Lithium transition-metal oxides have been widely used as the cathode for Li ion batteries. They can be tailored to gain either high voltage or high capacity by adjusting the relative ratio of different transition-metal ions and preparation conditions. For example, a layered composite based on lithium nickel manganese oxide Li1.2Ni0.2Mn0.6O2 (LNMO) has demonstrated a rechargeable capacity of >250 mAh/g, which is much larger than that of the conventional LiCoO2 cathode (<140 mAh/g). This category of material is featured by a layered composite structure in which the channels within the structure can act as a low-barrier path for Li ions to move during the charge/discharge processes.
Here we report our surprising discovery of a selective surface lattice plane segregation of nickel (Ni) ions for the case of LNMO as a representative case for the transition-metal oxide-based cathode and the possible implications of such a surface segregation on the Li ion transport behavior in this category of cathode material. What we have observed is a phenomenon that is far beyond general expectation and will broadly impact the research effort for enhancing the rate performance of Li ion batteries and stability of cathode in the electrolyte.—Gu et al.
The researchers, led by PNNL’s Chongmin Wang, created high-resolution 3D images of electrode materials made from lithium-nickel-manganese oxide layered nanoparticles, mapping the individual elements. These maps showed that nickel formed clumps at certain spots in the nanoparticles. A higher magnification view showed the nickel blocking the channels through which lithium ions normally travel when batteries are charged and discharged.
We were surprised to see the nickel selectively segregate like it did. When the moving lithium ions hit the segregated nickel-rich layer, they essentially encounter a barrier that appears to slow them down. The block forms in the manufacturing process, and we’d like to find a way to prevent it.—Chongmin Wang
In lithium-manganese oxide electrodes, the manganese and oxygen atoms form rows like a field of cornstalks. In the channels between the stalks, lithium ions zip towards the electrodes on either end, the direction depending on whether the battery is being used or being charged.
Researchers have known for a long time that adding nickel improves energy capacity and voltage, but haven’t understood why the capacity falls after repeated usage.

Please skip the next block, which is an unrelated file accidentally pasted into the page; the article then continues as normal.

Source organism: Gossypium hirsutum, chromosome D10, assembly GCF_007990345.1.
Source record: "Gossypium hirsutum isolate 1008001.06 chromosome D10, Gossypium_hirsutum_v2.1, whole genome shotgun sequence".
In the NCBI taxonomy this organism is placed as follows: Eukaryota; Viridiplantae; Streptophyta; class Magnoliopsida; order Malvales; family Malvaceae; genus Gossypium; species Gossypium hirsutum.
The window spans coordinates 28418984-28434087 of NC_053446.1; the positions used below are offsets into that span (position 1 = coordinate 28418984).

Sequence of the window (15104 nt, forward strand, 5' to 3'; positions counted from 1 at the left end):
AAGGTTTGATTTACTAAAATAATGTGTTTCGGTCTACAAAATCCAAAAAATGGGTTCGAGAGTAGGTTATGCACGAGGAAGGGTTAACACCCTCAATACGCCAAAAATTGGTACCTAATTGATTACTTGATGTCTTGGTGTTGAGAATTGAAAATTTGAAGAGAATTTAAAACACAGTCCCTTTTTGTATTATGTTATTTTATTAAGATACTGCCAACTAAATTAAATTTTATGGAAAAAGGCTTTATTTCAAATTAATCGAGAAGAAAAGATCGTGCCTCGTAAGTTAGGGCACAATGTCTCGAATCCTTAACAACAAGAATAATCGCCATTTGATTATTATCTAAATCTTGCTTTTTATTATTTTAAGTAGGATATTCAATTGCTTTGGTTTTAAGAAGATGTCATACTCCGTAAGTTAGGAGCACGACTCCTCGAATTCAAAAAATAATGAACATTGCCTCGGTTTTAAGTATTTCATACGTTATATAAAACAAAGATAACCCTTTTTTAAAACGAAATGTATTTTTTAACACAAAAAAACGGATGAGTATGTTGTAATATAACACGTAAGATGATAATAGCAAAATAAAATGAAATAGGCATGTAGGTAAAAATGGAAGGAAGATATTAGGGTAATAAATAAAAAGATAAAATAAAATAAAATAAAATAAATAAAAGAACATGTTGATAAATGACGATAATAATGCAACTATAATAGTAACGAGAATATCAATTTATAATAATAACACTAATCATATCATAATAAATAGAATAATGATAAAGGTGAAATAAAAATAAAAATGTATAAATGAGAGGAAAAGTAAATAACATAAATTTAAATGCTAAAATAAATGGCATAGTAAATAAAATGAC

The researchers used electron microscopy at the Environmental Molecular Sciences Laboratory (EMSL) at PNNL and the National Center for Electron Microscopy at Lawrence Berkeley National Laboratory to view how the different atoms are arranged in the electrode materials produced by Argonne National Laboratory researchers. The electrodes were based on nanoparticles made with lithium, nickel, and manganese oxides.
First, the team took high-resolution images that clearly showed rows of atoms separated by channels filled with lithium ions. On the surface, they saw the accumulation of nickel at the ends of the rows, essentially blocking lithium from moving in and out.
To find out how the surface layer is distributed on and within the whole nanoparticle, the team used a technique called three-dimensional composition mapping. Using a nanoparticle about 200 nanometers in size, they took 50 images of the individual elements as they tilted the nanoparticle at various angles. The team reconstructed a three-dimensional map from the individual elemental maps, revealing spots of nickel on a background of lithium-manganese oxide.
The three-dimensional distribution of manganese, oxygen and lithium atoms along the surface and within the particle was relatively even. The nickel, however, parked itself in small areas on the surface. Internally, the nickel clumped on the edges of smaller regions called grains.
|This data visualization shows how manganese (blue) and nickel (green) are distributed in a nanoparticle about 200 nanometers tall. Nickel’s uneven distribution affects the energy capacity of the battery electrode made from these nanoparticles in lithium-ion batteries.|